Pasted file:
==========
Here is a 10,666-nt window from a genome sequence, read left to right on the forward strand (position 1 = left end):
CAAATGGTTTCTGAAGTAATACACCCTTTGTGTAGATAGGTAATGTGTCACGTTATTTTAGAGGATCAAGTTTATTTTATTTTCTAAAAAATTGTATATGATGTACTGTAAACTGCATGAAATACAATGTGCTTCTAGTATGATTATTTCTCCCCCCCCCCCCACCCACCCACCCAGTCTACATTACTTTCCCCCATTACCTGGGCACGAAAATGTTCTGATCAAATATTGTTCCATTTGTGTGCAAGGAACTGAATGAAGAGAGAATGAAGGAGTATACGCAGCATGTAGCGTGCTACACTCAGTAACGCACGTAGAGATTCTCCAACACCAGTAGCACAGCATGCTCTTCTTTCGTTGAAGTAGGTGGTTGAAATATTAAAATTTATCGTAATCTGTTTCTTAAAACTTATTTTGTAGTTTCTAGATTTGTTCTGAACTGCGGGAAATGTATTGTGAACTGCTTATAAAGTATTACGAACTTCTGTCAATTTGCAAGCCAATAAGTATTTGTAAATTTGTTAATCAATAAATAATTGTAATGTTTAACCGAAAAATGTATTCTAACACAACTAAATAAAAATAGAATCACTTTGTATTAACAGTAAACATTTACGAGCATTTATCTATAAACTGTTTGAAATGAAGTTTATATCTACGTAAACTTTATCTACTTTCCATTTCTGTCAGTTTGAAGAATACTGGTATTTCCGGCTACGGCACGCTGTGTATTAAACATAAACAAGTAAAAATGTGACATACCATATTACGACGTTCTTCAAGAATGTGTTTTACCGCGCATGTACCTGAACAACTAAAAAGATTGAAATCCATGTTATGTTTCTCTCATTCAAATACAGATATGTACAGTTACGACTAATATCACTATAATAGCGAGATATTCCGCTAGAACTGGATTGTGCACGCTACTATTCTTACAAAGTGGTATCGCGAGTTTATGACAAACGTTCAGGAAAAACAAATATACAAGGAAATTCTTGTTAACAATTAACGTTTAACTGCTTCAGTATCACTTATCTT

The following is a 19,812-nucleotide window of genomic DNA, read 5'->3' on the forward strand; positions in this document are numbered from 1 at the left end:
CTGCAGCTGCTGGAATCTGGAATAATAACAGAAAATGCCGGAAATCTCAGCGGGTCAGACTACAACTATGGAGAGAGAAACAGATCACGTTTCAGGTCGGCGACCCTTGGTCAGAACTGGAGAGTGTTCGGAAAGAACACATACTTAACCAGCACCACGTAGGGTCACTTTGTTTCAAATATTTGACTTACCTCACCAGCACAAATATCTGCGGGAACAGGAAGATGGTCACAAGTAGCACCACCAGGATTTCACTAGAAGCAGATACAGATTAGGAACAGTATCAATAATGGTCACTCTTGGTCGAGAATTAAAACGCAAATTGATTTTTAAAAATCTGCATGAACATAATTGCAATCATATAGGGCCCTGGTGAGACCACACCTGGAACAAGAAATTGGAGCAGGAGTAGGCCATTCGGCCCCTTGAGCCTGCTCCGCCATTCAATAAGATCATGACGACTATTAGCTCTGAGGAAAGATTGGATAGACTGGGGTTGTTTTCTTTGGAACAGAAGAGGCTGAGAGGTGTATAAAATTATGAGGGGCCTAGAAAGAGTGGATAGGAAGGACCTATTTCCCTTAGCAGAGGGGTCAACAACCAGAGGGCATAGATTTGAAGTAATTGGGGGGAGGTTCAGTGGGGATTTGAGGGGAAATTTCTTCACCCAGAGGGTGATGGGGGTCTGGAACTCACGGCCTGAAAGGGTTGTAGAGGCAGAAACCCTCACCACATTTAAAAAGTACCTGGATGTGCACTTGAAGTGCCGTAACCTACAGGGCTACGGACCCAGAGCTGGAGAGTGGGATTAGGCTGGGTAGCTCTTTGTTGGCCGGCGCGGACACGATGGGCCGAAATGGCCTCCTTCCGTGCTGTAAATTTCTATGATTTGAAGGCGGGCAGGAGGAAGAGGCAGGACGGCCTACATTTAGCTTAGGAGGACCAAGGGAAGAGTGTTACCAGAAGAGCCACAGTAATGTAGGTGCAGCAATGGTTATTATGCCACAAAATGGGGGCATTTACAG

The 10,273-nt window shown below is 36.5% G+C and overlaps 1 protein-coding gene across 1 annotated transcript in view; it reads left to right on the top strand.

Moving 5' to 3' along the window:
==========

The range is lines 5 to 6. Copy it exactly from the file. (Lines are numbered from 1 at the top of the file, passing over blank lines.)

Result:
The 10,273-nt window shown below is 36.5% G+C and overlaps 1 protein-coding gene across 1 annotated transcript in view; it reads left to right on the top strand.

Moving 5' to 3' along the window: